Items ticked off: 12
At this point in my New Adult Project I'm ready to weep of joy whenever I come across a NA story with a diverse set of characters. Heck, give me a story where our two main characters aren't both white kids and I'll be happy. Scarred gave me the joy of having a diverse set of characters. I'd give five stars to that alone, honestly. I want to give this book props for bringing that to the table in this genre.
That said, Scarred, while overall a decent story, lacked in other areas. Given, this is not your typical white-kids-with-tragic-past-and-oh-so-sorry-lives. It's an actual story of what it's like to be a new adult. Struggling with finances, keeping up with school, living on your own. All that. To be honest, that too was a like a fresh breath. So why only 2.5 stars, you ask? Well, first of all, this book is slow. The first half of the book is basically our hero Dominick moping around about not getting the girl he likes. The problem is not the moping hero rather how it was all presented. Dominick more or less falls for this woman, Denise, the second he meets her. If any, his obsession with her after meeting her once or twice is almost stalkerish. Add that up with that he barely knows her, and I couldn't quite buy his interest in her. All that together made the first half of his moping around after her a boring read.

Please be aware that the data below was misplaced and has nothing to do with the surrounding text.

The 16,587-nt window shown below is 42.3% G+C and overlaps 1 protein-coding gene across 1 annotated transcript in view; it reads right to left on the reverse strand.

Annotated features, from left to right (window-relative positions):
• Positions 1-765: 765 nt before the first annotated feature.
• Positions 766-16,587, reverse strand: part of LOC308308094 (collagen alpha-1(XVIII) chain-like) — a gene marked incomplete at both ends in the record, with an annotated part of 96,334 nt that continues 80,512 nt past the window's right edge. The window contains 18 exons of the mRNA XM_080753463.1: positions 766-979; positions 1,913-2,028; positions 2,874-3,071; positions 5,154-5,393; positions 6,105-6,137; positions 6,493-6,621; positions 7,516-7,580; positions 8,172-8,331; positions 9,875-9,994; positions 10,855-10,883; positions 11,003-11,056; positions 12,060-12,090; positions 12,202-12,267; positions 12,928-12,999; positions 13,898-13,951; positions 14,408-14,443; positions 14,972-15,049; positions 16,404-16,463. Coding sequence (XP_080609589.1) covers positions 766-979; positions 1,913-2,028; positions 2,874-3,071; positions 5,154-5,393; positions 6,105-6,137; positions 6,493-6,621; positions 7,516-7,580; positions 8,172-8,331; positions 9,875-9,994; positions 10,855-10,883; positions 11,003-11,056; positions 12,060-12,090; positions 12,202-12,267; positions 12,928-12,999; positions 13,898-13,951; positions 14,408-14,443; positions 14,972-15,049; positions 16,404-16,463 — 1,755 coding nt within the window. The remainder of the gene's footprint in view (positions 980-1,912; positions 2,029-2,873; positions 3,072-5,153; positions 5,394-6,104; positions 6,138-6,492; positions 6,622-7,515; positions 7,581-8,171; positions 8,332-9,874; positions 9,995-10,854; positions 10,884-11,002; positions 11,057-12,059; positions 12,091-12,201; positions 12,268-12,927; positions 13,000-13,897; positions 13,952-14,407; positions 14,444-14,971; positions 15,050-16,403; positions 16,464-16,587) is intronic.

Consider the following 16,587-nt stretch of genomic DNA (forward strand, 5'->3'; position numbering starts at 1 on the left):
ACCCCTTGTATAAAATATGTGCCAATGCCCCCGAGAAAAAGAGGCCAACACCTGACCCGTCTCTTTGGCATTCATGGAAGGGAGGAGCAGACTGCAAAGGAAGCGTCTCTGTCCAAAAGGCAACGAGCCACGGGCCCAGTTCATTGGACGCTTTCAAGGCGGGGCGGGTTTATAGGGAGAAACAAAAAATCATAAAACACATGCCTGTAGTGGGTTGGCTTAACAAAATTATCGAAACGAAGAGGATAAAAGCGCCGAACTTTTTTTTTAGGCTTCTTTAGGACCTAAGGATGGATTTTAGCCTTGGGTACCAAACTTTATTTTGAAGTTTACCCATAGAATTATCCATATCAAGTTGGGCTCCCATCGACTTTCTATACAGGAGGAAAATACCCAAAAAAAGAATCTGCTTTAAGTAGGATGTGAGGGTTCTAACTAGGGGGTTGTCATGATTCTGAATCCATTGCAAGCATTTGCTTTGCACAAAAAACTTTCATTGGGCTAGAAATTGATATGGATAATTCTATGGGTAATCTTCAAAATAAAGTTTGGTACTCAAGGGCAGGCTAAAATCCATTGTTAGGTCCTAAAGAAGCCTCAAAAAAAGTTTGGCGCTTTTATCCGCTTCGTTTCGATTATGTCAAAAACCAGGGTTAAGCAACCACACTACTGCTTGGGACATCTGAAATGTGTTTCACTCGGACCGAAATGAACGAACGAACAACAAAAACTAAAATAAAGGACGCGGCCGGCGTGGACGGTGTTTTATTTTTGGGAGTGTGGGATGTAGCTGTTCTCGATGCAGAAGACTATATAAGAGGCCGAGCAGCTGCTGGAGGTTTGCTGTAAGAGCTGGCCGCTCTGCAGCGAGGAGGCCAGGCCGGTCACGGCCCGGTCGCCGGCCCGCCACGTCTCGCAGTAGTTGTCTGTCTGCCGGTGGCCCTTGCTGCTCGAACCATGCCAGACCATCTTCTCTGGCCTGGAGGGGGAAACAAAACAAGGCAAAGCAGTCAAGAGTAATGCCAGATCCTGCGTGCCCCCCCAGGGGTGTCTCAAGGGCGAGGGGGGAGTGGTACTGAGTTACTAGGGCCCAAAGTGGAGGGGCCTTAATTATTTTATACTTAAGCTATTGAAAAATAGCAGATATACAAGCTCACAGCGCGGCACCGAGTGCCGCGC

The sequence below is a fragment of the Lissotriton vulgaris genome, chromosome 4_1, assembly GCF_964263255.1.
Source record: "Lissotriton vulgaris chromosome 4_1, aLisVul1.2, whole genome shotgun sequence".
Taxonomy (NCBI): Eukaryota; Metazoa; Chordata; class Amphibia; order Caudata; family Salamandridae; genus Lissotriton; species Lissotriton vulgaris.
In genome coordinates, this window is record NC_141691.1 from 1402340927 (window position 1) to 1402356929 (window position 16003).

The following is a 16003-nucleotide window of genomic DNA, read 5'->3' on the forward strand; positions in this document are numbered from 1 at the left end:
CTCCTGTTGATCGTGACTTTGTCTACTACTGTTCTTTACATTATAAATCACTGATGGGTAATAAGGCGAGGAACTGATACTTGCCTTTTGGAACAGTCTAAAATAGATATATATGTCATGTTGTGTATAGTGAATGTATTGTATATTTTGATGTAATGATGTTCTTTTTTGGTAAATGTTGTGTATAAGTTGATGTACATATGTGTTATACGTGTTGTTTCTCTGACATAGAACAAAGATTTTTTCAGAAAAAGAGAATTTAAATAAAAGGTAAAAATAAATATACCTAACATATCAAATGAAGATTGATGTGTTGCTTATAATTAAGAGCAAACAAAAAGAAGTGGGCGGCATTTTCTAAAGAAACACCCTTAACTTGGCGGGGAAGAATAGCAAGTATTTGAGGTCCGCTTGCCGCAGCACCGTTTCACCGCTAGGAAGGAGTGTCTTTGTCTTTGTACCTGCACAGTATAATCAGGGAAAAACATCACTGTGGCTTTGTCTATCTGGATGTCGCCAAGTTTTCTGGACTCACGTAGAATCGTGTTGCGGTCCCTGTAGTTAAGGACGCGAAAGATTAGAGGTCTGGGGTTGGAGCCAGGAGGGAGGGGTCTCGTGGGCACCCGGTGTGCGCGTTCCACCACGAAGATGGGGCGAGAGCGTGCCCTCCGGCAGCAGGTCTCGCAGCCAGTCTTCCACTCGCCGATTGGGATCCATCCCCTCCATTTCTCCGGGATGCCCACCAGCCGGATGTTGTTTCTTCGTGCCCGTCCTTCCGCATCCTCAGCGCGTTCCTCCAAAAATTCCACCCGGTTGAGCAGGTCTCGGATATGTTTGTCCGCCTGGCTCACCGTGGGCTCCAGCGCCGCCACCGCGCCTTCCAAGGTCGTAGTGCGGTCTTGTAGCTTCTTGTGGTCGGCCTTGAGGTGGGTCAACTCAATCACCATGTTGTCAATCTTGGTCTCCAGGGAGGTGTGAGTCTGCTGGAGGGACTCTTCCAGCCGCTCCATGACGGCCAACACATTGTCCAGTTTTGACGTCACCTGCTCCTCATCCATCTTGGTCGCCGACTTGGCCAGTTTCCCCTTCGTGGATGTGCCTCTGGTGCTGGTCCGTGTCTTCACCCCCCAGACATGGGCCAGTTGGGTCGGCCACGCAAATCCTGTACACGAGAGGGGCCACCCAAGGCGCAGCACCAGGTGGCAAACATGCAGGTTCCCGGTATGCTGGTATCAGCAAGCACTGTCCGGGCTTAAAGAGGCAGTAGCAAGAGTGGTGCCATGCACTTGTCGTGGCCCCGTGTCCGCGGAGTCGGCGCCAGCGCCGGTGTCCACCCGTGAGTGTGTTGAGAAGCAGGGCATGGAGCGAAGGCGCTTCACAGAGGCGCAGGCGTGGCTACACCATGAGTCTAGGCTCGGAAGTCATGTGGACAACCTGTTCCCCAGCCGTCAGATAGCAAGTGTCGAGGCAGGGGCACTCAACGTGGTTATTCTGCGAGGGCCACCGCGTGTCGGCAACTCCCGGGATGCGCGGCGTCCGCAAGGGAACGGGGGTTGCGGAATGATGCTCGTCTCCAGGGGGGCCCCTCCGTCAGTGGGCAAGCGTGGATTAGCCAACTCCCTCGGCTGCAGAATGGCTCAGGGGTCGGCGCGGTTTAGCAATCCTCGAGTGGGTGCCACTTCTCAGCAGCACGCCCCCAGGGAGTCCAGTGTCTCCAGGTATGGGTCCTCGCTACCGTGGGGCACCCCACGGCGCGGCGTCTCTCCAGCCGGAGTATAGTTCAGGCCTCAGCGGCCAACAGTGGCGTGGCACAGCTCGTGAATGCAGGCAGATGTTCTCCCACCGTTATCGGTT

So, the story moves along slowly and the development of Dominick and Denise's relationship didn't draw me in as much as it should. However, Scarred doesn't follow the standard NA formula. It has some of the clichés, but it seems to be inevitable in this genre, and those used in this one are pretty minor. I liked the author's twist on some themes and I liked Denise's character.
But we still have a problem. And it starts with Denise's character. When she's introduced, she's described as different. Different how, you ask?
This girl looks different from the ones Chris brings home every night. Hell, she looks different from some of the college girls I’ve seen in the past couple of semesters. She actually covers her assets rather than advertise them.
Yeah... She's different because she doesn't dress like other girls. She covers her "assets". This didn't sit well with me. I don't like people judging a woman by what she wears. If this woman wanted to advertise her "assets", than it's her right to do so. And even if she wore those clothes, maybe she wasn't "advertising" them. Maybe they were just what she thought looked good. Still, this wasn't my only problem.
I’ve never known a twenty-one-year-old virgin. Is she really a diamond in the rough?
Urgh. Just. Urgh. Diamond in the rough? Seriously? Like being a woman and a virgin means you're worth more than other women? Give me a break. What century is this?
Did I like Scarred? To an extent. I liked some of the themes and how they were handled, but my main issues with it were the pacing and how some things were presented.